Post Hoc Fallacy On Tuesday, at the precise moment Federal Reserve Chairman Jay Powell commenced delivering his semiannual monetary policy report to the House Financial Services Committee, something unpleasant happened. The Dow Jones Industrial Average (DJIA) didn’t go up. Rather, it went down. The Fed chair and His Magnificence, God Emperor, Field Marshall & Stable Genius, POTUS Donald J. Trump: a complicated relationship. [PT] Were the DJIA operating within the framework of a free capital market it would be normal for the index to go both up and down. But remember, the U.S. stock market is hardly a free market. Not when it is under the influence of extreme Fed intervention. When the Fed speaks, the DJIA should go up. At least, that
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Post Hoc Fallacy
On Tuesday, at the precise moment Federal Reserve Chairman Jay Powell commenced delivering his semiannual monetary policy report to the House Financial Services Committee, something unpleasant happened. The Dow Jones Industrial Average (DJIA) didn’t go up. Rather, it went down.
Were the DJIA operating within the framework of a free capital market it would be normal for the index to go both up and down. But remember, the U.S. stock market is hardly a free market. Not when it is under the influence of extreme Fed intervention.
When the Fed speaks, the DJIA should go up. At least, that is the opinion of President Trump. And as Powell spoke, the Real Donald Trump took to Twitter and delivered his play-by-play assessment:
“When Jerome Powell started his testimony today, the Dow was up 125, & heading higher. As he spoke it drifted steadily downward, as usual, and is now at -15 […]”
President Trump, no doubt, was falling for the post hoc fallacy by linking correlation with causation. Was this intentional? Was it ignorance? You decide.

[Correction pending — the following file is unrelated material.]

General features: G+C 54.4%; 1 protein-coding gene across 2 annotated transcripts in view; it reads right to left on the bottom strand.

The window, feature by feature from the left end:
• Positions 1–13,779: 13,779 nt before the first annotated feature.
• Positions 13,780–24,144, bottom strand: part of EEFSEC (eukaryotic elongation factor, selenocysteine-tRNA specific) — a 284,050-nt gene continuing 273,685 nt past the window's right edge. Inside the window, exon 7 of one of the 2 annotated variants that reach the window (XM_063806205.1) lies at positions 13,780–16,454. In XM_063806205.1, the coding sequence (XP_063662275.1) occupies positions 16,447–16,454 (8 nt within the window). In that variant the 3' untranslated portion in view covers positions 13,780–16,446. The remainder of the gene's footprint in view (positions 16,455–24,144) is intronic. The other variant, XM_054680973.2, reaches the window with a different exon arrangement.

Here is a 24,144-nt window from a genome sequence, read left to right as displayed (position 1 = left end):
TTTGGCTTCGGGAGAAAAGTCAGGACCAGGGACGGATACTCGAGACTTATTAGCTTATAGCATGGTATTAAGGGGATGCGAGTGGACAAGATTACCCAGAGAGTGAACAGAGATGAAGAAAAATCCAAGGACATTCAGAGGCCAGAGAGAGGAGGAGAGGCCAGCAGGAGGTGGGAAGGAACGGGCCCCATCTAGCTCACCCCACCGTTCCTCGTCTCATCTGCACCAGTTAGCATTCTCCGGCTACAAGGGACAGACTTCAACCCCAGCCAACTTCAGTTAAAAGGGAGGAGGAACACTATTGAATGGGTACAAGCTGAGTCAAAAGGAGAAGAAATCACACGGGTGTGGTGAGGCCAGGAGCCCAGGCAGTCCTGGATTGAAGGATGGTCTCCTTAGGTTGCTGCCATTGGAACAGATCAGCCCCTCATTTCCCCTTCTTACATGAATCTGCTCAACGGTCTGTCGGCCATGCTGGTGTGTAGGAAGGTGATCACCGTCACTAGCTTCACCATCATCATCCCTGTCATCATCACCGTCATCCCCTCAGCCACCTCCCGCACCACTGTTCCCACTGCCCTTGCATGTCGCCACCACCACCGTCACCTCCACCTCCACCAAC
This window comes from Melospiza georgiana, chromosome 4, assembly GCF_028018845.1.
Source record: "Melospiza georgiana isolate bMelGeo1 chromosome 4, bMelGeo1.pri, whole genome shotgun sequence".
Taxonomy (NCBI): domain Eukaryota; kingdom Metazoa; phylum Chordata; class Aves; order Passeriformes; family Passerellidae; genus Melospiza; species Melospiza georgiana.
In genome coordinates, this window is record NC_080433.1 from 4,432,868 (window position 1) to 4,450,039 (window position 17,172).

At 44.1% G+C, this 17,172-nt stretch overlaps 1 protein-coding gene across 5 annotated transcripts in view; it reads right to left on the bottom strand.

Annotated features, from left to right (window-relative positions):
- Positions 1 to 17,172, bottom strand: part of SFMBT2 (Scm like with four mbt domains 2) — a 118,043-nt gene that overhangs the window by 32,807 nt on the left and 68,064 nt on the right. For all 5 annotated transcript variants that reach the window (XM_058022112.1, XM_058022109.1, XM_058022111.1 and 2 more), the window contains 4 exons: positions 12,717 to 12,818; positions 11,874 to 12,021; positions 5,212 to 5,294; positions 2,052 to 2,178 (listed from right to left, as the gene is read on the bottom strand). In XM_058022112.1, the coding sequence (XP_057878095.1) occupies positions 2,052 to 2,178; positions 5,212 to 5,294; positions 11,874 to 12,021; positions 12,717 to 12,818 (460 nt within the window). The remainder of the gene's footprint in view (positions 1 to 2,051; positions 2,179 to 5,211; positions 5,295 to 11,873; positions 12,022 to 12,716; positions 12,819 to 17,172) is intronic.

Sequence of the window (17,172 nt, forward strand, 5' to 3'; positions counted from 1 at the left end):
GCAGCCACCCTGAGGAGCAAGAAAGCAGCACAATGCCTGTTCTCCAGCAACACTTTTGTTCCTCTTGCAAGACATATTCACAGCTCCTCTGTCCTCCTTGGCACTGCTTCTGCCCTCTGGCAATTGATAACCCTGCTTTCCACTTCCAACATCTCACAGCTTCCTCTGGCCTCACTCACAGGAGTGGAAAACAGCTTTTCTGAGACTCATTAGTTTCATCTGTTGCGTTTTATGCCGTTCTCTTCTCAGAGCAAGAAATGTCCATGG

Regardless, the Fed is culpable in its own right for creating the condition where the stock market only goes up. Still, the Fed’s influence is not without limits. Certainly, the stock market will one day slip through its grip. But when?
Cheap and Yummy
The DJIA has gone up and to the right for nearly 11 years. During this time there have been several moderate corrections. Yet nothing to set off a serious panic.
After this extended bull market run, many investors have swallowed the belief – hook, line, and sinker – that the Fed has erected safety bumpers along the stock market’s path. That, somehow, the Fed has fabricated a market free of risk. That Fed Chair Powell, or his successor, will always save the day with more liquidity.
The Joy of Printing (Jerome Ross-Powell paints the tape). Nothing untoward can ever happen in the markets again. Occasionally we may get happy little accidents such as this recent one, which has become a happy little money tree. [PT]
Thus, bad news is good news. A slowing economy, rising unemployment rate, earnings recession, trade war, global pandemic, drone strikes, presidential impeachment trial, melting glaciers… you name it. The worse the news is, the better.